Satyrblade Do you miss anything from the settled life?


The Internet saves me. It’s made most of this possible, in fact: friendships, booking, spreading the word, everything. The way we’re set up to travel currently, I can’t bring all of my instruments along, which can make me sad. We pretty much live out of the car when we’re staying with friends so we have to put pressure on ourselves not to unpack all over our hosts’ home and get in the way; K calls it “exploding.” Sometimes we travel so much in a week that there’s no time to play with our stilts or practice poi and staff, no time to go and see a movie or anything.

The roughest part, now that I have so many friends all over the country, is that no matter where we go, I’m bound to be missing someone! Also, I can’t have any pets on the road in spite of how hard people have tried to press ball pythons and kittens upon me. My cat lives with my mother, and thankfully both parties are happy.

Satyrblade You’re connected to various tribes around the country. How do they sustain you?


It’s all about the Internet. I’ve been welcomed at so many homes, circles, and sacred fires, coast to coast. The benefits are huge: I’m warm, safe and in the company of friends no matter where I am. There’s so much love, and I am so blessed.


SaveOurSooj and
Ravens in the Library

The power of neotribalism became clear when Sooj wound up in the hospital during December 2008. Like an estimated one-third of U.S. citizens, she had no health coverage and faced astronomical medical bills. Within days, however, K Wiley and other friends had set up two Internet fund-raising networks, A Healthy Dose of Sooj and SaveOurSooj, on various social networking sites. While Tucker conducted an emergency sale on her albums and direct download MP3s, hundreds of friends contributed toward her medical bills.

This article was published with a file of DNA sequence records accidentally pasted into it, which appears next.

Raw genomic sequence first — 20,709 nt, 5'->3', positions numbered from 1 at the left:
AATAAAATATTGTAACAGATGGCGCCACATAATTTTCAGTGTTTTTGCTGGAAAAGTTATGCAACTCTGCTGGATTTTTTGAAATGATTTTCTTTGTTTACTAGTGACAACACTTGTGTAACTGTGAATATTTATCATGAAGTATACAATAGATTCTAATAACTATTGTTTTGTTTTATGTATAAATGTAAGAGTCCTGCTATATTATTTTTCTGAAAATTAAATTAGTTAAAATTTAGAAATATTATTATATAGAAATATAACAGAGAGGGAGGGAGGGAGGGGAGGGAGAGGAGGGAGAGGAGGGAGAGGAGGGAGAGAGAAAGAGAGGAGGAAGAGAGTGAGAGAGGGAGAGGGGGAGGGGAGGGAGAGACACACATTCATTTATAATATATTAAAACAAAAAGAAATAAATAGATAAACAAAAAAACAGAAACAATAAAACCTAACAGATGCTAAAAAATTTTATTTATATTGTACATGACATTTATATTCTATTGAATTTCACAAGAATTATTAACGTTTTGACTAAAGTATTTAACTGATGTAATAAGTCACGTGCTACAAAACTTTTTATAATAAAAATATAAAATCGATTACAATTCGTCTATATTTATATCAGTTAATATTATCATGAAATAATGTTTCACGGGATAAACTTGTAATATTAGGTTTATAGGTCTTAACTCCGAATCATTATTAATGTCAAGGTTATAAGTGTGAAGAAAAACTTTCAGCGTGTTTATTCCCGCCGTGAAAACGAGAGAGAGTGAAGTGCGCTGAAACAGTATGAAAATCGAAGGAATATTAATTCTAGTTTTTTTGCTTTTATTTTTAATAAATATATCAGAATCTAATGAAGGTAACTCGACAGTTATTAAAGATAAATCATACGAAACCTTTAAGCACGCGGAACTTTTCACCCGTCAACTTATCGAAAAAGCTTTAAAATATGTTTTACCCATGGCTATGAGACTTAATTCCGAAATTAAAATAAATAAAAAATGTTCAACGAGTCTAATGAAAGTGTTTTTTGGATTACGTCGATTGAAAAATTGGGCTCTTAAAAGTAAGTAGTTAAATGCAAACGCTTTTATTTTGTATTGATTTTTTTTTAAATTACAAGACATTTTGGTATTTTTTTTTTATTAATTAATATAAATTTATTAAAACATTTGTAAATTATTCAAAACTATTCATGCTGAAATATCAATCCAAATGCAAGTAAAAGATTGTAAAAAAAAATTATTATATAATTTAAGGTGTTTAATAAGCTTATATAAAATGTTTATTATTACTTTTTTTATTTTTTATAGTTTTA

One notable project was the anthology Ravens in the Library: Magic in the Bard’s Name. Assembled by Sandra Buskirk and Phil Brucato, Ravens is a limited-edition illustrated book featuring stories and artwork donated by Neil Gaiman, Holly Black, Laurell K. Hamilton, Charles de Lint and many others. Through these efforts (which epitomize the neotribal ethic in action), the majority of Tucker’s medical expenses have been met as of this writing. Even so, the necessity of such efforts points out how essential the neotribal movement is in our brave new millennium, especially for folks who skirt the “mainstream” fringe.

To contribute to these efforts online at:


Satyrblade What does “tribe” mean to you?


There’s a fierceness in that word, and I love it.

There’s a deep knowledge that I feel when I’m with people I can really laugh with, can really understand and know that I am understood by. It’s the feeling that I’ve known them before, and that we’re picking up where we left off. It goes deeper, the better you get to know someone that you’re comfortable with. There are many words for it: kismet, sprak, kindred spirits. Tribe is another one of those words.

Satyrblade Do you see yourself ever settling down?